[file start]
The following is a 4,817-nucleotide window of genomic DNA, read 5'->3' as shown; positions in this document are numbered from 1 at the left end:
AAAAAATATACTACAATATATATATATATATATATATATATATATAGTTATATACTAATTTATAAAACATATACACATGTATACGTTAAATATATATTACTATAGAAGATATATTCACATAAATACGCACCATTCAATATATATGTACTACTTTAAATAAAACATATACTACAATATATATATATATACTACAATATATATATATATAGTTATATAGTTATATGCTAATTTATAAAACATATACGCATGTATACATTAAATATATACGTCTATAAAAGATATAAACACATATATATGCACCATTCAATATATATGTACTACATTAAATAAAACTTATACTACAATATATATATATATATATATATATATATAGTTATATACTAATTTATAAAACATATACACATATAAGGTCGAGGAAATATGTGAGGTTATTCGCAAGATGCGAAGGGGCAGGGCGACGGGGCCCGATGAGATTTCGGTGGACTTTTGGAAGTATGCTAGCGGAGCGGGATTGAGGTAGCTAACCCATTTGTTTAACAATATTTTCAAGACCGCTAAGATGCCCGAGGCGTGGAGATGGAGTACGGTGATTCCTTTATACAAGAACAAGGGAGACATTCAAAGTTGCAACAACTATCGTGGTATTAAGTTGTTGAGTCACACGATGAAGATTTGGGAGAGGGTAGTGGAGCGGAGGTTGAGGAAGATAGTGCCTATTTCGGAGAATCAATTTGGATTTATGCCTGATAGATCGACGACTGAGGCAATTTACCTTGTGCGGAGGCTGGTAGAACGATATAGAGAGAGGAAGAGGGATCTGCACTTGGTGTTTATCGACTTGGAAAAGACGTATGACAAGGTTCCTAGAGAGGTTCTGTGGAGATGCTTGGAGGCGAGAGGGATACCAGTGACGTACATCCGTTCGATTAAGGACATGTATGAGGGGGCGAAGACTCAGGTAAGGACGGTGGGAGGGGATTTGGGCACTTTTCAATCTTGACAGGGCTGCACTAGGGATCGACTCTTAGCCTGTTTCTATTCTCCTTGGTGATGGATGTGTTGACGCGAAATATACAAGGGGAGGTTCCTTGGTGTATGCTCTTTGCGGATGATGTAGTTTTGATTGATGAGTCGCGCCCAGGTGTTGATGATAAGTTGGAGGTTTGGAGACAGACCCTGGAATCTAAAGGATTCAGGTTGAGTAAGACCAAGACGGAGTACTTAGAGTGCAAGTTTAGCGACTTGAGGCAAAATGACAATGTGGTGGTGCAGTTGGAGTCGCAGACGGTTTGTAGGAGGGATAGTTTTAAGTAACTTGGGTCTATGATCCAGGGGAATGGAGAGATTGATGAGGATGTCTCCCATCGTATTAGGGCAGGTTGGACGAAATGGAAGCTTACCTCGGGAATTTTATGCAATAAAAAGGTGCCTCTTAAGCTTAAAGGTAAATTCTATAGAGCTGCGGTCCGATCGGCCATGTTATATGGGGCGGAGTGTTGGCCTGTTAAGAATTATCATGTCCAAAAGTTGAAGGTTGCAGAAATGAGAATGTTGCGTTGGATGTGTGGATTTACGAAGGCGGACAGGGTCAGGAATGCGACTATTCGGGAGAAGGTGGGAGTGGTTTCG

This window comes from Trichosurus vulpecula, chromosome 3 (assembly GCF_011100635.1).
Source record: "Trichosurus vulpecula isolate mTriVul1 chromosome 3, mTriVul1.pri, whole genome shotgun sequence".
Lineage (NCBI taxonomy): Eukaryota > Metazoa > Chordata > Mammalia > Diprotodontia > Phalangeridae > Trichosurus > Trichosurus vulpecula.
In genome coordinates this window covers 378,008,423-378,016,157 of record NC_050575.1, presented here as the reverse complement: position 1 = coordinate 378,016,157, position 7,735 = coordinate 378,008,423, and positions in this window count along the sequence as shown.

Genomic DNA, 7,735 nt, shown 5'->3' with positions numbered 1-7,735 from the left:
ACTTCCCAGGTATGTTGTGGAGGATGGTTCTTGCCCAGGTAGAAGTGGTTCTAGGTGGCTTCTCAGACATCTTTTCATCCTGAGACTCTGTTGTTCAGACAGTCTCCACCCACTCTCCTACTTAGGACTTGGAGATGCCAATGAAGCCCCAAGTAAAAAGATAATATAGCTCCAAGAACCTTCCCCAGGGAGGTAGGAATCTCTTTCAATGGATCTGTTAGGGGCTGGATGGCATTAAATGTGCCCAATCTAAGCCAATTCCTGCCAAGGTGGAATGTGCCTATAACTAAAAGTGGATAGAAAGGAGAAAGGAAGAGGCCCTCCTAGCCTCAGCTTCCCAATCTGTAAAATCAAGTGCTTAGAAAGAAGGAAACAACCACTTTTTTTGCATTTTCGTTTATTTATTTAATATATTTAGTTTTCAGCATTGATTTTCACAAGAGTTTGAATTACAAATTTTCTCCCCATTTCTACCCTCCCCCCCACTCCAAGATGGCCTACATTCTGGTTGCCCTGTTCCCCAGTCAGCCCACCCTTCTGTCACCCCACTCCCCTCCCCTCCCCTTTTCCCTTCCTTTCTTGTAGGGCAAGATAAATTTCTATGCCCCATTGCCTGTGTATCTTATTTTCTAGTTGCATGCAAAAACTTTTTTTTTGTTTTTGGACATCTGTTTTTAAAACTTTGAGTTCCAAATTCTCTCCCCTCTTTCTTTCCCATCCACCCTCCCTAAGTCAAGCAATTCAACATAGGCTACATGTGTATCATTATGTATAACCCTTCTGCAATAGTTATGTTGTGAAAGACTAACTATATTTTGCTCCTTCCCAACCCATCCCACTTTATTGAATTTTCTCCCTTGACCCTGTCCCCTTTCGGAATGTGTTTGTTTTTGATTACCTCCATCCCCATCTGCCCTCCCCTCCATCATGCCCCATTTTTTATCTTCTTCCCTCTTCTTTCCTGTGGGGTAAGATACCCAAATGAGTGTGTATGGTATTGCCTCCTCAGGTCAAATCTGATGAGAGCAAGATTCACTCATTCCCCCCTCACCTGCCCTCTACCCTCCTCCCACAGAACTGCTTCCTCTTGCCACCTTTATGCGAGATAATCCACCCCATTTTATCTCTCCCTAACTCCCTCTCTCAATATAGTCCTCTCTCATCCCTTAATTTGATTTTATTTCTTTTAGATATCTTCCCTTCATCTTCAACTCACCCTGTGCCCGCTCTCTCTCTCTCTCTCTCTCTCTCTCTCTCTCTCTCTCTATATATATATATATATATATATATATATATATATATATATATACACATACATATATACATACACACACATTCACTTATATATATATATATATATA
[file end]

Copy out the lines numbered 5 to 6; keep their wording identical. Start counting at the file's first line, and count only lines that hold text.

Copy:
Lineage (NCBI taxonomy): Eukaryota > Metazoa > Chordata > Mammalia > Diprotodontia > Phalangeridae > Trichosurus > Trichosurus vulpecula.
In genome coordinates this window covers 378,008,423-378,016,157 of record NC_050575.1, presented here as the reverse complement: position 1 = coordinate 378,016,157, position 7,735 = coordinate 378,008,423, and positions in this window count along the sequence as shown.